The third anniversary of the unpopular Citizens United decision was lost in the shadows of a presidential inauguration and the birthday of a landmark abortion decision. But fallout from that controversial campaign finance ruling lives on at the U.S. Supreme Court.
The justices on February 15 will consider three petitions, one of which is brought by the irrepressible foe of campaign finance restrictions, James Bopp Jr., and all of which urge the justices to do more to unravel those federal restrictions.
The most high-profile of the three traces its primary legal arguments to the decision in Citizens United v. Federal Election Commission, the 2010 ruling by a 5-4 high court.
In Danielczyk v. U.S., Jeffrey Lamken of MoloLamken takes direct aim at the long-time ban on corporate contributions to candidates in the Federal Election Campaign Act (FECA). In the high court, Lamken represents two businessmen who have been indicted for, among other violations, using their companies to reimburse employees for contributions to fundraisers for Hillary Clinton’s 2006 Senate campaign and 2008 presidential campaign.
A federal district judge in their case drew national headlines when, shortly after the Citizens United decision, he ruled that the ban on corporate campaign contributions was unconstitutional based on the rationale in Citizens United. He said, “If human beings can make direct campaign contributions within FECA’s limits without risking quid pro quo corruption or its appearance,” then under Citizens United, “corporations must also be able to contribute within FECA’s limits.”
The judge subsequently refused to reconsider his decision when the government argued that the high court’s 2003 ruling in FEC v. Beaumont, upholding the ban in a case involving nonprofit advocacy organizations, controlled. The judge said that decision was limited to nonprofit advocacy corporations and did not directly control whether the ban was constitutional as applied to the two businessmen’s for-profit corporations.
The U.S. Court of Appeals for the Fourth Circuit reversed, holding that “Beaumont makes clear that § 441b(a)’s ban on direct corporate contributions is constitutional as applied to all corporations.” The appellate court conceded that Citizens United had rejected two of the four government interests that supported the ban in Beaumont. However, the remaining two—anti-corruption and anti-circumvention of the ban—were “all that were required” to pass closely drawn scrutiny under the First Amendment.
In his petition, Lamken tells the justices, “The Federal Election Campaign Act allows any person—including individuals, partnerships, and many limited liability companies—to contribute up to $2,500 per candidate per election. But 2 U.S.C. § 441b bars corporations from contributing even a cent. That defies logic. As the district court observed, it cannot be that allowing the wealthiest American to donate $2,500 creates no intolerable risk of corruption, but allowing the most impecunious corporation to donate a penny would. Nor can Congress single out corporations for unfavorable treatment just because they are corporations: The First Amendment protects corporations’ political activity no less than that of individuals.”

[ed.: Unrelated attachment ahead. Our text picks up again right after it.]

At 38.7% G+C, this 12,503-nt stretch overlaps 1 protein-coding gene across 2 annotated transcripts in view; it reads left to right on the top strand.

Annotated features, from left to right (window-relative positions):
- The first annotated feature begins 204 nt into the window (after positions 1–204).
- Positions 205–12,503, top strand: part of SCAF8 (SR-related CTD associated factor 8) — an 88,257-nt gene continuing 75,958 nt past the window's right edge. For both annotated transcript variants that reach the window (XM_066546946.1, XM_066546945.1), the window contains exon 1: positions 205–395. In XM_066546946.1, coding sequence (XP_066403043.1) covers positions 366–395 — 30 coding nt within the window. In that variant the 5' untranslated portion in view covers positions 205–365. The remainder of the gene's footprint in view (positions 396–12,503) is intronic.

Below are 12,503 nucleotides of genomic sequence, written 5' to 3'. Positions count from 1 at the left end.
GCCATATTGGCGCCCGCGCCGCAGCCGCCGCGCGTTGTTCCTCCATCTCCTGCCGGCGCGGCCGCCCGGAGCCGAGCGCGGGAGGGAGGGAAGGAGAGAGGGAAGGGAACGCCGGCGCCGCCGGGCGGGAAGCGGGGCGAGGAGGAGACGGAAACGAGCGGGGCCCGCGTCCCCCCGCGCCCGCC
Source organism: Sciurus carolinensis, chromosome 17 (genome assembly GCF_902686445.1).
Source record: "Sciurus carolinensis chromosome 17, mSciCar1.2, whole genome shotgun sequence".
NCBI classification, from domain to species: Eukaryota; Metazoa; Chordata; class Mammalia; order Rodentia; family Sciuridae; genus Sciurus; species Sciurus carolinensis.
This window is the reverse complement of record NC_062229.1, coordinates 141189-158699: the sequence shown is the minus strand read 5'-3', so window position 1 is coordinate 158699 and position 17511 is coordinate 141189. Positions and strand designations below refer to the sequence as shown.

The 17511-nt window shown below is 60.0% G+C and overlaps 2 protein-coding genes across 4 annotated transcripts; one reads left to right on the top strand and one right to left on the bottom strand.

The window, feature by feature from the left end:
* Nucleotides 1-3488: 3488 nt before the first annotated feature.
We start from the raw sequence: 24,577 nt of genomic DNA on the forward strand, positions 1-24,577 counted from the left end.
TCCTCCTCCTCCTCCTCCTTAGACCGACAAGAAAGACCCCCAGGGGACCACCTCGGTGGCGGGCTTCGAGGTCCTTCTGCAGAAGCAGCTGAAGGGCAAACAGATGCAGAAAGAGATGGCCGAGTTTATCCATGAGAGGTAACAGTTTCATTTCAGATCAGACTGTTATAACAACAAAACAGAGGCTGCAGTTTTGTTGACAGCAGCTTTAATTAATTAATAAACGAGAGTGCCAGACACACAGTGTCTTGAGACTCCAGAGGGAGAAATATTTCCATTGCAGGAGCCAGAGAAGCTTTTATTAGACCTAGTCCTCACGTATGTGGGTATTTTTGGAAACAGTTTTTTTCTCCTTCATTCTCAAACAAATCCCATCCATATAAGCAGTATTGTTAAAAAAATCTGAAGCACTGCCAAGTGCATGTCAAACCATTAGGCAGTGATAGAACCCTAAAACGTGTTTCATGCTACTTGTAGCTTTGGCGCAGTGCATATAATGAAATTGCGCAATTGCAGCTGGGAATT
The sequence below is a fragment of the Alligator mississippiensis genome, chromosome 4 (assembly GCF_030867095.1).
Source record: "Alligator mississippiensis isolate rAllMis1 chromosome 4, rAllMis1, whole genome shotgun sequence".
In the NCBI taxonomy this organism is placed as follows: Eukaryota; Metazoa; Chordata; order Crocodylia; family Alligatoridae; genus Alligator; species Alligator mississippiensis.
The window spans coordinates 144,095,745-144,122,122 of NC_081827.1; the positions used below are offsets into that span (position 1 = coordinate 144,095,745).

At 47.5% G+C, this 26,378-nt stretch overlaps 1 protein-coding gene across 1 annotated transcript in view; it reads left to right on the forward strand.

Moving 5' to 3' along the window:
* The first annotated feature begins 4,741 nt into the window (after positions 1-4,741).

The government counters that the high court, while striking down limits on corporate independent expenditures in Citizens United, “has long ‘sustained limits on direct contributions in order to ensure against the reality or appearance of corruption.’ Those differences—in the First Amendment interests at stake, the levels of scrutiny, and the risks of corruption or its appearance—justify a different rule in the corporate-contribution context.”
There is no conflict among the circuits on the constitutionality of the ban on corporate campaign contributions. However, Lamken and supporting briefs urge the justices to take the case to resolve what other courts have called the tension between Beaumont and Citizens United.
“If they do take it, they take it to reverse, unless they buy the argument that the danger of circumvention of individual contribution limits is very high because the number of corporations that could be created is unlimited,” said election law scholar Richard Hasen of the University of California, Irvine School of Law.
“It depends on whether they want to bite the bullet,” he added. “They got a big negative reaction to Citizens United. I don’t think that deterred them. They certainly didn’t change their minds in the Montana case (which unsuccessfully challenged the application of Citizens United to Montana’s century-old ban on corporate independent expenditures).”